If Norway had been designed by landscape architects, Preikestolen would be a brilliant, award-winning work. No other mountain better sums up the dramatic beauty of the Norwegian scenery, and the iconic mountain plateau has a charm all of its own during every season.
Measuring 25 x 25 metres, it was probably formed by frost erosion some 10,000 years ago. Water that had frozen between the cracks in the mountain blasted away huge angular blocks that the glacier had brought with it. The plateau was formerly known as Hyvlatånnå (planer blade) and was a well-known landmark for people sailing on the Lysefjord. It was not until around 1900 that the first tourists made their way to the top, and Preikestolen became a tourist destination.
From Trekking Association cabin to activity base
A lot has happened since then. In 1949, Stavanger Trekking Association built the cabin Preikstolhytta, and a road was built all the way up to make it easy to get there. Today, Preikestolen Basecamp comprises this old cabin, Preikestolen mountain lodge, a café and an activity centre. Almost 300,000 people visit the icon towering above the Lysefjord every year. Endeavours are made to look after the environment and nature in the area to ensure visitors a great, unique experience. This work has resulted in the Pulpit Rock being assigned National Hiking Trail status and, as part of the Lysefjord, the area has been certified as a Sustainable Destination.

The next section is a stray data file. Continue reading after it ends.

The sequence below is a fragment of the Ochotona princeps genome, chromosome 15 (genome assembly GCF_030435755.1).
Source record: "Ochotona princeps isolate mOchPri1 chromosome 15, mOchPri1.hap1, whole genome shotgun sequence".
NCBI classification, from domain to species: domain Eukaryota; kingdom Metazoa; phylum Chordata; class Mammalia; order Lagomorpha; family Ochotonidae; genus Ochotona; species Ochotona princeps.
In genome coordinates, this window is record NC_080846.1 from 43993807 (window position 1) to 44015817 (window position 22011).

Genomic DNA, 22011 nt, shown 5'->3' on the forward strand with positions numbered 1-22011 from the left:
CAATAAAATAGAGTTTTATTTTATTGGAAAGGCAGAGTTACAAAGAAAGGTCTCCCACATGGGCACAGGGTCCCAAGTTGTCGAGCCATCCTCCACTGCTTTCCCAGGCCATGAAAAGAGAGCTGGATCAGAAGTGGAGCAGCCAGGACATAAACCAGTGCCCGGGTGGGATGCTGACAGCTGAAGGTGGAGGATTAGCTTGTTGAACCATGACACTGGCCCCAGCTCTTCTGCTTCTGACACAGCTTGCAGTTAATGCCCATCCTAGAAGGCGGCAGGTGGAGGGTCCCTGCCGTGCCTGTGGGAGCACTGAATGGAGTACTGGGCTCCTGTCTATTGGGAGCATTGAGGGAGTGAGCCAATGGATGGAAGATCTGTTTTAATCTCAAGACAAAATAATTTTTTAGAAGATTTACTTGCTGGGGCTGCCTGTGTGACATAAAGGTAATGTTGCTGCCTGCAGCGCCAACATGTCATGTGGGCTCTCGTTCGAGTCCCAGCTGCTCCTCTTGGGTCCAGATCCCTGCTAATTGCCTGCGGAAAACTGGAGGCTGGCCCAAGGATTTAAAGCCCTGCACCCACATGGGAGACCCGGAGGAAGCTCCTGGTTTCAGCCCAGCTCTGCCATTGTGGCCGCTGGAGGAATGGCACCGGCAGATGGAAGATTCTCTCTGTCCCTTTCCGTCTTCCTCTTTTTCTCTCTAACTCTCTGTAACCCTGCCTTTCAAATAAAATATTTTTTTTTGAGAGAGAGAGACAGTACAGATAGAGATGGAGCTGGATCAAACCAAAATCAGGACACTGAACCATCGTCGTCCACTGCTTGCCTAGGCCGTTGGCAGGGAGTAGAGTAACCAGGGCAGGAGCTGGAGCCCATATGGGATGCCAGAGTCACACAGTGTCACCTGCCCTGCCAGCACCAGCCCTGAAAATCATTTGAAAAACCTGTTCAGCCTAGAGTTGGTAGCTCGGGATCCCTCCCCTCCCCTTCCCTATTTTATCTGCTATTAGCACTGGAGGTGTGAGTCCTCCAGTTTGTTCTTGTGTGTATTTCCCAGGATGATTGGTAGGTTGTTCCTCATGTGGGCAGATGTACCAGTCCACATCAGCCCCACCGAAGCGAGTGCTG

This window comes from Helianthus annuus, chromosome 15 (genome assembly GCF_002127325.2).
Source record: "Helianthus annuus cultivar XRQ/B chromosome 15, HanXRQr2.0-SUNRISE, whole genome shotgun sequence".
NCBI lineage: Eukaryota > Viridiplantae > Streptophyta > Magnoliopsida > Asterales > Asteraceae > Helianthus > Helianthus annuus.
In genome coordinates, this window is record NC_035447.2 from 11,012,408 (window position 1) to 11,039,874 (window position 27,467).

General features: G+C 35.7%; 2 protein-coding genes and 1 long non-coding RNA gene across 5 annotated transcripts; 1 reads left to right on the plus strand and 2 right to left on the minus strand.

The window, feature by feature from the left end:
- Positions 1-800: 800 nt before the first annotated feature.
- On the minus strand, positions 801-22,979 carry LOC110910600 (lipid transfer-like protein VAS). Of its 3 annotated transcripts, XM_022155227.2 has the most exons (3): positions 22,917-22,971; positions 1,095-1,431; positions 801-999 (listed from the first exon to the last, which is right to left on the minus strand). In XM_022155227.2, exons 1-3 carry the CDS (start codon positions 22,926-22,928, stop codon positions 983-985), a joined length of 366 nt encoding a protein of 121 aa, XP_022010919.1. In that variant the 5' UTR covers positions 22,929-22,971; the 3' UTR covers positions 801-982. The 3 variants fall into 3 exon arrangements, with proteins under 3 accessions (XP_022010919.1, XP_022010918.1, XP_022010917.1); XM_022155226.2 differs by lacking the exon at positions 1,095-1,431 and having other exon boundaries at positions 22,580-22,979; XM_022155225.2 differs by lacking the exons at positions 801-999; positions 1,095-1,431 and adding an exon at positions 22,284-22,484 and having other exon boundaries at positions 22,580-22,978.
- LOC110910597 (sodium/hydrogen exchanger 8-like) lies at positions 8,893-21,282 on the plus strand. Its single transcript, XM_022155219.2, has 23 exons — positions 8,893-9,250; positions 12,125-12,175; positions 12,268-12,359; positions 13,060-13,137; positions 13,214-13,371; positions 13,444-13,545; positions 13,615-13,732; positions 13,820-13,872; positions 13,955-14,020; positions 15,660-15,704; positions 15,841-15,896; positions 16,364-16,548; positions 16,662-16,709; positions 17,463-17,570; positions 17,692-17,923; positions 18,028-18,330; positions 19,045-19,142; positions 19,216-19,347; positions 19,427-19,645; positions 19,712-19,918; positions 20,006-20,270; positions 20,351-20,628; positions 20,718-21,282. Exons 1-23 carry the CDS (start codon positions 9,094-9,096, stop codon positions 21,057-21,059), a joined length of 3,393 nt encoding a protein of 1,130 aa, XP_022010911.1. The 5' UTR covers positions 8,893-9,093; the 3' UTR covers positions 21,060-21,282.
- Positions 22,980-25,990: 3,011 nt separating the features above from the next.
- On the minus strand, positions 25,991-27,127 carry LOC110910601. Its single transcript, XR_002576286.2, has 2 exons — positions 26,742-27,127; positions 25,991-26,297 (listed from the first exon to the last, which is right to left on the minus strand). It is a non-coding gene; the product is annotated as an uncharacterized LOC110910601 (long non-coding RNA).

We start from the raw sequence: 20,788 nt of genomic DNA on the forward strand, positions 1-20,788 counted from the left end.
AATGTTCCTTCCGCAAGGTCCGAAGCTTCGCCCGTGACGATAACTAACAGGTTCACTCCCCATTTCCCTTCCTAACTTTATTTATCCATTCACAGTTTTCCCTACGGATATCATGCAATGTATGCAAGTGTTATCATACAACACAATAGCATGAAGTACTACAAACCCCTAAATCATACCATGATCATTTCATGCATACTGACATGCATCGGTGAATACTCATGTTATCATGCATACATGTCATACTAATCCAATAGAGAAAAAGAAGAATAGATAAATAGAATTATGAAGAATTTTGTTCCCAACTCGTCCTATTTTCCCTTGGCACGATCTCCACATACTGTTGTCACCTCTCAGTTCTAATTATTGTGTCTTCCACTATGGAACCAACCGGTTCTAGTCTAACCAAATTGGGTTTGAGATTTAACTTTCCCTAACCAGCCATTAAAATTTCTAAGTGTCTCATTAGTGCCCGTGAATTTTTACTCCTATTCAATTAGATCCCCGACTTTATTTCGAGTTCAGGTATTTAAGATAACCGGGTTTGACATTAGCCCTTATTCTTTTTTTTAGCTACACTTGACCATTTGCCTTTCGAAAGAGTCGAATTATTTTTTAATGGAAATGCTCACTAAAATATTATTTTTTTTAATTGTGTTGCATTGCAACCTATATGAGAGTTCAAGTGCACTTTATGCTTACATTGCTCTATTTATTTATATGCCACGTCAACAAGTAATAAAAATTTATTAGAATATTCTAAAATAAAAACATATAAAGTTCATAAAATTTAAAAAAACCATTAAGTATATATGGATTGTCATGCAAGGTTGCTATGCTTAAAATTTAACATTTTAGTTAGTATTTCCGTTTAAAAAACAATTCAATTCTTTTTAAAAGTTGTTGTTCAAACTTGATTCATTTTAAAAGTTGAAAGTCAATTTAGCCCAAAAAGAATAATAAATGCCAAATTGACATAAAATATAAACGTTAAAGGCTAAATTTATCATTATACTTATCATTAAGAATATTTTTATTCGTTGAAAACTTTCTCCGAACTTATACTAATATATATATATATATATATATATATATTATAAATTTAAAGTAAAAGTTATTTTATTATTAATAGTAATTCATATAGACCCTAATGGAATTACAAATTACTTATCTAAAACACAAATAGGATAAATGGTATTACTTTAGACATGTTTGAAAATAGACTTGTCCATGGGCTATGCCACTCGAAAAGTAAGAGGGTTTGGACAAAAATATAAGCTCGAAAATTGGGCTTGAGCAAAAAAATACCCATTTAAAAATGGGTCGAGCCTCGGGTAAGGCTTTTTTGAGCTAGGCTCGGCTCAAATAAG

Nothing beats the spectacular view
Some things haven’t changed though. If you want to stand on the plateau and gaze across the Lysefjord, there’s no way around it; you have to set off on foot. This means that you also get to experience the fantastic hike on the way up, along steep mountainsides, on narrow paths and up fantastic steps built by Sherpas in beautiful, lush nature. The highlight of the trip is undoubtedly the spectacular view that awaits when you stand on the iconic plateau and gaze across the famous Lysefjord, 604 metres below.
Visitors have shared their unique photos on social media, and a visit to Preikestolen is now on the bucket lists of both Norwegian tourists and those from further afield.
How do I get to Preikestolen?
You can get to Preikestolen in several ways, both by bus and car. Buses depart daily from the centre of Stavanger to Preikestolen Basecamp during the high season.
If you take your own car from Stavanger, you’ll drive through Ryfast, the world’s longest subsea tunnel and an attraction in itself. When you get to Solbakk, turn off towards Jørpeland and then follow the signs to Preikestolen. The car park has charging points for electric cars.